Tuesday 26 April
Alarm off at 6 then again at 7 - too cold and weary to want to get up. The trouble with camping in scenic river side valleys is that it takes so much longer for the sun to rise over the hills and warm everything up. So instead of lingering in the early morning shade we packed up and headed up the track and the hill towards Dundonnell Forest (another 'forest' with no sign of trees but covered with lochans which glinted in the sun). Up on our right were some impressive mountains but, embarrassing though it is to admit it, we didn't actually realise that this was the An Teallach range even though we had been drinking the beer happily in Kinlochewe.
The plateau was bleak but the lochans glittered in the sun though the day was still young and occasionally cool.
It wasn't long before we started to meet people, first the occasional couple and then the odd group, and it was clear to us that we must be near a car park - this volume of people was not something we'd experienced so far on the walk. After a little descent down into Gleann Chaorachain we settled by the river to have some breakfast, acknowledging the hikers heading up into the hills, just where the plantation started.
After cereal and tea we carried on down the easy track, admiring the rock (mostly Dave) as we went, until we hit the A832 near Corrie Hallie. As others have we were sort of hoping for a nice little cafe at the art gallery but there was nothing to be seen so we carried on through the growing sun. A short walk along the road then we turned right and crossed over the Dundonnell River and followed the instructions in the guidebook through the fence and then a steep scramble up the hillside to meet a path contouring up the hillside through pretty trees dotted with spring flowers. Occasionally I would take a little breather and each time look back to admire the outline of the An Teallach range which was ever more spectacular and dramatic.
The path led to the head of a waterfall, another warning in the guidebook and another vague trickle in the place of the huge torrent we were led to expect. I'm not saying that the guidebook is misleading, just that we were incredibly lucky in our Scottish weather experience.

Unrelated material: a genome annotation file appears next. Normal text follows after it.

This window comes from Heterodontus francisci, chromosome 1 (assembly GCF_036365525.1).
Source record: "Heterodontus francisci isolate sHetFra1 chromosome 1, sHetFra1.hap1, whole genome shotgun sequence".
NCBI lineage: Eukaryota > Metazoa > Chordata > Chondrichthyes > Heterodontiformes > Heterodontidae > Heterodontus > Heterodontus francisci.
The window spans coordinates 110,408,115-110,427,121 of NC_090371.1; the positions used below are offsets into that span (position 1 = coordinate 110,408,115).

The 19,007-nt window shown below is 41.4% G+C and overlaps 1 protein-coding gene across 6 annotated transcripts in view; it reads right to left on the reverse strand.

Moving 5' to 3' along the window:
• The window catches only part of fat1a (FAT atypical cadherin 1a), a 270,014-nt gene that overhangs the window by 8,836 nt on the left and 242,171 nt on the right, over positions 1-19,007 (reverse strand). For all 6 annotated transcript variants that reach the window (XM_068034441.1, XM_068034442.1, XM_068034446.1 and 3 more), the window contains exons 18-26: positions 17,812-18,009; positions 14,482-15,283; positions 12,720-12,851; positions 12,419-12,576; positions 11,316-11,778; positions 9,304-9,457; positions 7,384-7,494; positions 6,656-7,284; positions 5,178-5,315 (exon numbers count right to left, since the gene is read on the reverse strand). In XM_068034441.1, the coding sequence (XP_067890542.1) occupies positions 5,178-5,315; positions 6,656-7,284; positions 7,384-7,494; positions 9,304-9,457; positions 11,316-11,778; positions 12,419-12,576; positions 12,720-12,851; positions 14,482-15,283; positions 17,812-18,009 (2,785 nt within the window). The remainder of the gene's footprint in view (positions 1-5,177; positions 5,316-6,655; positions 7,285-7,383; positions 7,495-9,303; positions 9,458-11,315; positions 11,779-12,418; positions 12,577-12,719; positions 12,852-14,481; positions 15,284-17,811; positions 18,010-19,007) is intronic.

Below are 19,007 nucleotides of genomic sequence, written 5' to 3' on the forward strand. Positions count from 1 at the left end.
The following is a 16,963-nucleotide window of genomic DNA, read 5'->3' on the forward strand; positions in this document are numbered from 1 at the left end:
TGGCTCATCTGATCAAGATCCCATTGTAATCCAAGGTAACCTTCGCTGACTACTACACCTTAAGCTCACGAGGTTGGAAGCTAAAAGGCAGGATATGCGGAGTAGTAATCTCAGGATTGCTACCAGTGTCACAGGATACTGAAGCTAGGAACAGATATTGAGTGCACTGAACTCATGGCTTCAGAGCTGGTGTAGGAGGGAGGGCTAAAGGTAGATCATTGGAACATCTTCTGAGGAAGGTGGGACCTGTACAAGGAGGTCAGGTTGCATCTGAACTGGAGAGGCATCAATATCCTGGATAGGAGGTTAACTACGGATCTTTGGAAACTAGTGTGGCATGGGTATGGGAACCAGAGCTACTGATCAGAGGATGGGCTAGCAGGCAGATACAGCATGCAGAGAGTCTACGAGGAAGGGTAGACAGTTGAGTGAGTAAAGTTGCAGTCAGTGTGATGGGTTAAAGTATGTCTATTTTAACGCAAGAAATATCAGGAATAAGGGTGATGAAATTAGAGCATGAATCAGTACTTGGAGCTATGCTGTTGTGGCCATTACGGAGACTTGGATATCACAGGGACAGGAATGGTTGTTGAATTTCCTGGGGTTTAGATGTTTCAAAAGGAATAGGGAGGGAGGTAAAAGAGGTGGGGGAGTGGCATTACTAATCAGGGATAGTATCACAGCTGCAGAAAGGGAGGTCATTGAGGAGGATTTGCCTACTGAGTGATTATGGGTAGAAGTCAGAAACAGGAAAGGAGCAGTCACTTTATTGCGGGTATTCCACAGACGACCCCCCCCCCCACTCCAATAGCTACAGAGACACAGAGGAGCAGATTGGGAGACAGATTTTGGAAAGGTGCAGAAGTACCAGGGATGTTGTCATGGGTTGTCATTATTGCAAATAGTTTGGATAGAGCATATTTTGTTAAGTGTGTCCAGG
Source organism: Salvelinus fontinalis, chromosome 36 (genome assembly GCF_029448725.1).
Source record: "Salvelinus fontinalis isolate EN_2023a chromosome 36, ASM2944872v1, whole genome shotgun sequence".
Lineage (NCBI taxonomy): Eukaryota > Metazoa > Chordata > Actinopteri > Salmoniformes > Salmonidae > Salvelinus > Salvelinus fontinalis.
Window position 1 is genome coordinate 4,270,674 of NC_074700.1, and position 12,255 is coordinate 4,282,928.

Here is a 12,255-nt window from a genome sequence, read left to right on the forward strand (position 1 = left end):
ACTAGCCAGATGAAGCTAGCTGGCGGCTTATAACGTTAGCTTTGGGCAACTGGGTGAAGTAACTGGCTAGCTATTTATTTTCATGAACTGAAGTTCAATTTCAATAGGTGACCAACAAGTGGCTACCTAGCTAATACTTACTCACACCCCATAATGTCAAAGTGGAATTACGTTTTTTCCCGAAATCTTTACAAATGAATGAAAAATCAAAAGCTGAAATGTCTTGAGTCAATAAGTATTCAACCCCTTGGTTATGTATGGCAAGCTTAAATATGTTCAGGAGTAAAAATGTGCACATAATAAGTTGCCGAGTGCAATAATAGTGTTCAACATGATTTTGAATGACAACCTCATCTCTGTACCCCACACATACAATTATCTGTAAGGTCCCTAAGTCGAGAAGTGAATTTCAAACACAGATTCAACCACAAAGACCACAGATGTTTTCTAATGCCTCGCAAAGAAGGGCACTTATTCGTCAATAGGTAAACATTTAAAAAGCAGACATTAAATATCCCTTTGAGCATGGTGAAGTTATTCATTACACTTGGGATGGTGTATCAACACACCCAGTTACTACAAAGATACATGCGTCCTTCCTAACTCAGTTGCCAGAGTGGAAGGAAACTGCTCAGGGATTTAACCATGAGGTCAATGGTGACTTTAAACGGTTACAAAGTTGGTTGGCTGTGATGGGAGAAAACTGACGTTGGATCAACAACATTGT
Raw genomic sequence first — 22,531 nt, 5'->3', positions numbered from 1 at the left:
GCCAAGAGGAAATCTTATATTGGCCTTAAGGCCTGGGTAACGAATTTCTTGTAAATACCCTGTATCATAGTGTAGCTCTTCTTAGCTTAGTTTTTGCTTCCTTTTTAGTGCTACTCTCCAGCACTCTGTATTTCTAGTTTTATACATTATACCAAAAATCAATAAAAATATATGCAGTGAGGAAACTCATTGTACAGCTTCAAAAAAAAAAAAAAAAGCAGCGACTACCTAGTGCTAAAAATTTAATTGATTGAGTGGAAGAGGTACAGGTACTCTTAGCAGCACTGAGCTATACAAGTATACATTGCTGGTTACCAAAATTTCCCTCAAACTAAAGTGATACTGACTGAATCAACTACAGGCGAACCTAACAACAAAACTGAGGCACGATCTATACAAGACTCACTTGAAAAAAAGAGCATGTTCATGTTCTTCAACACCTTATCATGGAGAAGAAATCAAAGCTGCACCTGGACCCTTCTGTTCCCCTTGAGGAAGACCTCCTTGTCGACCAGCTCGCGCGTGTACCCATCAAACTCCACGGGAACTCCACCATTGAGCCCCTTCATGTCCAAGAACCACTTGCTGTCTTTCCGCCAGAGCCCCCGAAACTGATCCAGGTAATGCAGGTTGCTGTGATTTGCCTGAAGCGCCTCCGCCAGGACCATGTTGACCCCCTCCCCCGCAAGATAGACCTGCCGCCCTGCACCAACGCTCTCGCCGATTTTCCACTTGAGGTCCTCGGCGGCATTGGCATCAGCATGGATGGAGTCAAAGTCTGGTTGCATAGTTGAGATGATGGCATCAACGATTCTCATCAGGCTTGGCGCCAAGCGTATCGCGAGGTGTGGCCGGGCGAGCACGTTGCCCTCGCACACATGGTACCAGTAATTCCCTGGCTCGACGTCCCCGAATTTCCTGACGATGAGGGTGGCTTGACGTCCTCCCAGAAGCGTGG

After the waterfall there was a long flattish trudge across moor until we started to see the bright lush green of the flat valley at the head of Loch Broom. The valley floor was, I began to notice, still a long way below us and I wondered how steep the descent was going to be. We did start going down after passing through a gate, zig zagging down a quad bike track till we got to the plantation we were supposed to descend down the side of. If only it had been that simple! Trees had fallen haphazardly down, blocking the simple route and forcing us to scramble along and then down and then back up the side of the valley. The guidebook, to us, wasn't clear that you should stay relatively high on the hillside hence the yo-yo. Finally, after passing the end of the plantation and the cottages down to our right, we (me gingerly) descended to the track and had to break out across an apparently neutral field to get back on to the road - there was no sign of the gate that was supposed to lead us there. It was interesting that the most difficulty we had in getting anywhere was because of new fences.
With shaky legs we hit the tarmac and headed along the minor road to the A835 at Inverbroom Bridge. As we had arrived a day early for our booking at the Forest Way bunkhouse we had decided that we would hit Ullapool, do some washing and have a day off before heading off again. We didn't need to rest but we'd not forced ourselves to go slowly to fit in with the scheduled breaks - this worked well but it was even better later when we could go as fast as we wanted without having to worry about stops. My mum had asked about our itinerary before we left and I had explained to her that the way we walk tended to be more flexible and that sharing a route with anyone would probably just lead to anxiety!
Anyway, Dave had been fairly confident that we would find a bus stop somewhere between Inverbroom Bridge and Inverlael Bridge (the start point for us when we resumed). That proved to be rather optimistic, as did the idea that a nice white building would turn out to be a pub. So we decided to try hitching for half an hour and if that didn't work we would get a cab. We'd made it to Inverlael so you couldn't really accuse us of cheating on the route. And the 10k walk along the busy and narrow road was nto attractive and had not been recommended by others.
A very nice man picked us up and drove us along the lochside, he even dropped us off at the entrance of the campsite where we arrived about 5pm. We set up the tent on a nice flat bit of plump green grass with a nice view out over the caravans to the end of Loch Broom where the water headed out into the sea. Hungry now we headed to the chipshop and ate our (rather expensive but award-winning) chips on the quayside watching the business of the ships and the tourists trying to avoid the aggressive seagulls.
For the rest of the evening we toured the various pubs and eateries checking out the beer and the crisps and finally settling on the Argyll for falafel burger, salad and chips.
The day had been surprisingly gruelling, another hot one despite a cool breeze at times, and we were in bed about 10pm. Happy, well-fed and on track for a civilised lie in.
Time on go: 8 to 4; 8 hrs
Distance covered: about 20km